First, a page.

Jim Shepard had a busy recording career despite being pretty well ignored during its trajectory. During the seventies, the songwriter fronted a skewed punk band, not completely detached from the CLE sounds emanating from points north, called Vertical Slit. Purposefully obtuse, the band’s low run recordings did as much for its popularity as the difficult music itself.
As that band broke up and Shepard worked a straight day job, it seems that he didn’t cease writing at all. A succession of work come out during the eighties – again all in small runs. But by this time, Shepard had been embraced by the out music scene in Columbus.
Eventually, he’d form V-3, another vehicle to record in a group setting, even as there were no doubt solo works being configured during the time between Vertical Slit called it a day and V-3 was somehow signed to Warner Brothers’ Records.
It being 1996 at the time of Photograph Burns’ release, it wouldn’t be a stretch to imagine the Seattle thing helping to open a spot on WB’s roster for Shepard’s project. Unfortunately, this disc would be the only one issued on a major label.
Listening to Photograph Burns in light of Shepard’s early recordings, it becomes evident that there’s a more straight forward rock thing happening here. Of course, that’s all tempered by his adherence to cheaply recording work. And even amongst some of the calmer, introspective moments across the track listing, “Adam Twelve” cops the chord progressions from a Rollins’ era Black Flag song. Of course, immediately following that offering, it’s back to some more mid paced, skewed rock stuff.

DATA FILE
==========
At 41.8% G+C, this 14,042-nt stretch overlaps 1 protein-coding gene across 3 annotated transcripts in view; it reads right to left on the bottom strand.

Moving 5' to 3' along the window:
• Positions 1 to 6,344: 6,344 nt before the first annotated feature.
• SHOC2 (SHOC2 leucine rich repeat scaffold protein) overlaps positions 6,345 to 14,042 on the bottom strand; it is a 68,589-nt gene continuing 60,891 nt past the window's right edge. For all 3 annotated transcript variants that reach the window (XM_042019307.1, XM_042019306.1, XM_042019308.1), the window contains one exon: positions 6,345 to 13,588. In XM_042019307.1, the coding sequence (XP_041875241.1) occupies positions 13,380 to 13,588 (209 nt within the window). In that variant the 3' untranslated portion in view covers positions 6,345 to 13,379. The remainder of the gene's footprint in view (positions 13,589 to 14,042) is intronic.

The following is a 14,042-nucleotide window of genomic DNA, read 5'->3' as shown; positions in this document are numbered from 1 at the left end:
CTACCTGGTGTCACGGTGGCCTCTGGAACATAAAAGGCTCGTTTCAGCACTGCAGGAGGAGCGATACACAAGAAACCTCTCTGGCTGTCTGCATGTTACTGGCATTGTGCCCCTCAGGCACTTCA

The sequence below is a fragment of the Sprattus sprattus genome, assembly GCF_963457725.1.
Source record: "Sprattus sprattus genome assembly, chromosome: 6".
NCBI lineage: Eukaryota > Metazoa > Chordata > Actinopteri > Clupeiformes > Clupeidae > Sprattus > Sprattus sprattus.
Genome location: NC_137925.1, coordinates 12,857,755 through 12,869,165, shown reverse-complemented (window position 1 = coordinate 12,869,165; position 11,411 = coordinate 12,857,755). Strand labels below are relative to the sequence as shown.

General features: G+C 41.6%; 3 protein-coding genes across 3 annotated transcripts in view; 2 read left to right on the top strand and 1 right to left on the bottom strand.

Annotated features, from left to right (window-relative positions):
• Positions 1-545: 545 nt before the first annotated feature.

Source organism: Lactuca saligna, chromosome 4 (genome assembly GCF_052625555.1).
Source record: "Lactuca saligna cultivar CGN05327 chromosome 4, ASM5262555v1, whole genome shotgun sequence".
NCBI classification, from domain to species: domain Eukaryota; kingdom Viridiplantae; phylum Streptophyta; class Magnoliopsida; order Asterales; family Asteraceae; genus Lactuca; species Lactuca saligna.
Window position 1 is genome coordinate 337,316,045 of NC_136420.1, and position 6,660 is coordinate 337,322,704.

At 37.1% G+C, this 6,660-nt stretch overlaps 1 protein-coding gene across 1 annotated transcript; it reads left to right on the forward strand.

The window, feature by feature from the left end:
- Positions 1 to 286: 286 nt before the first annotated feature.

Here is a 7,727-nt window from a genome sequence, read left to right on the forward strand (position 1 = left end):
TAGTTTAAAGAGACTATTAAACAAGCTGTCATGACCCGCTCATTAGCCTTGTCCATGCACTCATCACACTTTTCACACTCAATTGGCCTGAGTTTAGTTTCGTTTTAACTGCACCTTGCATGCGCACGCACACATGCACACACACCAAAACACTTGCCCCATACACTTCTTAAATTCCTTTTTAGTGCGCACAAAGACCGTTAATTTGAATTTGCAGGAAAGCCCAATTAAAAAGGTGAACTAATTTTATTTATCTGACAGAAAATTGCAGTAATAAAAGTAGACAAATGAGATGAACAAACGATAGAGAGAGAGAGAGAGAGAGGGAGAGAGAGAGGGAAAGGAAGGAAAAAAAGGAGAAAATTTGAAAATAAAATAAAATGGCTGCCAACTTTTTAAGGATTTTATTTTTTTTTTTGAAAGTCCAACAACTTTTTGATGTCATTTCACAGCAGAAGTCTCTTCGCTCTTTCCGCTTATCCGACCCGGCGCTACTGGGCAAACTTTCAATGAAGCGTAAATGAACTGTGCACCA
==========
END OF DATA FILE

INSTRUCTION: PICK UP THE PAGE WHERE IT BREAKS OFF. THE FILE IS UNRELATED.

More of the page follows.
Veering between the pseudo kraut in portions of “End of the Bar” and the quicker paced “Split Dog” there’s still a sonic uniformity in Shepard’s persistent attempt to incorporate some twinkling space sounds into anything he could muster.
A later album surfaced, which did just as much to cement the low brow genius Shepard toted around with him. But unfortunately, during the middle of October 1999, Shepard hung himself. Certainly the event had been preceded by years of writings that hinted at the kind of despair such an act is prefaced by. But in hearing all of Shepard’s recordings, listeners could have very well figured that all of the negative vibes emanating from the songs had drained the songwriter of such violent means. Not true. And while nothing can replace Shepard in a familial sense, his music at least serves as a hearty glimpse into the less popular stratosphere of independent music.